School and Park District merger passes initial tests

By Matt Nestor
Sports Columnist

In an effort to help cut into a $50 million deficit that faces Rockford Public School District 205, Superintendent Dr. LaVonne M. Sheffield has reached out to the Rockford Park District for help in consolidating control of school sports programs.

Preliminary discussions started by Sheffield and Rockford Park District Executive Director Tim Dimke center on a plan that could see the Park District take control of elementary and middle school programs while helping cut down the cost schools incur in running their high school programs.

This is the first effort in trying to maintain the status quo for sports in Rockford public schools without making cuts to some—or all—of the sports programs.

“We are trying to maintain a comprehensive sports program for the Rockford Public Schools,” Sheffield said. “I asked the Park District to explore a partnership with us to see how we could do what we do more efficiently. If I can get things done more efficiently and cheaper, I can and I should, so I can reallocate that money to the classroom.”

The hope for the planned partnership is to not only save money, but to help build a better feeder program for the high schools. Sheffield said more continuity in the program will help the schools compete at a better level, and, it is hoped, generate more revenue.

“My immediate goal is to achieve a cost savings so I can maintain the program,” she said. “My dream for athletics is to have a K-12 program. We don’t have enough administrators to focus on all that. My long-range goal is to have a comprehensive, 12-month program.”

According to Dimke, the plan would call for the Park District to take over the planning for the sports programs. This would include facilities and scheduling.

Among the ideas they have come up with to try to save money include the consolidation of facilities, including upgrading select facilities and utilizing those few facilities for all public school sports programs.

Dimke was quick to point out, however, that they do not want to take away the unique aspects to each school and their program.

“In a seamless transition, we want every school to have their team, have their same names and have their jerseys,” he said. “They would be associated with the school, just as they are now. What we want to do is integrate the system better than we do now.”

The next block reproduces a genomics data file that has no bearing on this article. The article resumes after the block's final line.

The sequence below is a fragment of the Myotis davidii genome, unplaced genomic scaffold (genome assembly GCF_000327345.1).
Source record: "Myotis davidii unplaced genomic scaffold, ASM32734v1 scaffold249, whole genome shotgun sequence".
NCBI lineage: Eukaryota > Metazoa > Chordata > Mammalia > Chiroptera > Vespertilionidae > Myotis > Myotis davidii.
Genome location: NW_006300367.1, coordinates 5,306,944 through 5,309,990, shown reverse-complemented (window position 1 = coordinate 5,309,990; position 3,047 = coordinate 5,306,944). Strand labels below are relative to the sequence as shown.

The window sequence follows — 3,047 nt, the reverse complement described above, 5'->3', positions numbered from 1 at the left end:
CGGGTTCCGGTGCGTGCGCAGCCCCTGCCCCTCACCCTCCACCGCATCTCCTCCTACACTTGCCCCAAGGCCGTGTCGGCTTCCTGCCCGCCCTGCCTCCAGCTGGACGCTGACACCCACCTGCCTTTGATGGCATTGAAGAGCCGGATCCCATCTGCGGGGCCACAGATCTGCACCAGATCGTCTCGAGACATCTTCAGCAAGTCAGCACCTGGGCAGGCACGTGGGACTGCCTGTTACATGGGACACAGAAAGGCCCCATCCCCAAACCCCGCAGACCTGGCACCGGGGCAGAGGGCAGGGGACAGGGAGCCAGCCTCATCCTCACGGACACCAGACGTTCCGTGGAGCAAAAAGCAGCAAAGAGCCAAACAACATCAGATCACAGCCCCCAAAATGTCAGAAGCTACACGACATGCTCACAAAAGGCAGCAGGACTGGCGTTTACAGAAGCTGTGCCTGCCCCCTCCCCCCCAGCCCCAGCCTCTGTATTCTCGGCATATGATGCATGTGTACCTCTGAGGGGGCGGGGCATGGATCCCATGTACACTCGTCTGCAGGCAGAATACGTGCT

One of the chief concerns thus far has been whether the Illinois High School Sports Association (IHSA) would approve such a plan. The IHSA has very strict policies that require the school district to be in charge of the programs.

The two districts have started discussion with the IHSA to see if the plan can work. But Dimke said any preliminary plans can be modified to ensure they are completely IHSA compatible so students can compete against other member schools and the state championship series.

According to IHSA Associate Executive Director Marty Hickman, the initial proposal presented by the district appears to be in compliance with IHSA bylaws.

“After our discussion, I don’t think there are major sticking points,” Hickman said. “Our main concern was that our membership is made up of schools, and the only way students can enter our programs is through the school. During our discussion today, it became clear that the school was planning to maintain oversight and control of the programs, but was looking to the Park District for ways they could consolidate facilities, scheduling, etc., to save some money.”

The other issue with the IHSA would come down to eligibility. Hickman said the Park District can help the schools out with many things, but that the school would have to continue to determine eligibility to play.

“I believe there are some things the school can do with the Park District that will not jeopardize the district’s standing with IHSA,” Hickman said. “The Park District cannot be the party responsible for checking and maintaining the IHSA’s academic standards. The school must be the entity that provides oversight of the interscholastic program.”

The hope, according to Dimke, is that students and parents will not be able to tell any differences at the end of it all. Coaches will still be hired and paid from within the schools and maintain the relationship with the student-athletes.

He also stressed there will be no additional costs to taxpayers. All savings would be passed along to the school district and allow the district to use the extra money as needed.

“We’re projecting that there will be considerable savings,” Dimke said. “That savings would be passed along to the school district. Our goal is to ensure that every child has at least the opportunity they have now, if not more.”

And Sheffield hopes that not only the savings but a smooth transition into the new program will help everybody get on board with this plan to keep the athletic programs as they are now.

“It’s not just a win-win for the Park District and the school district,” she said. “It’s a win-win for everybody. It brings our community together in a way where we support each other.”

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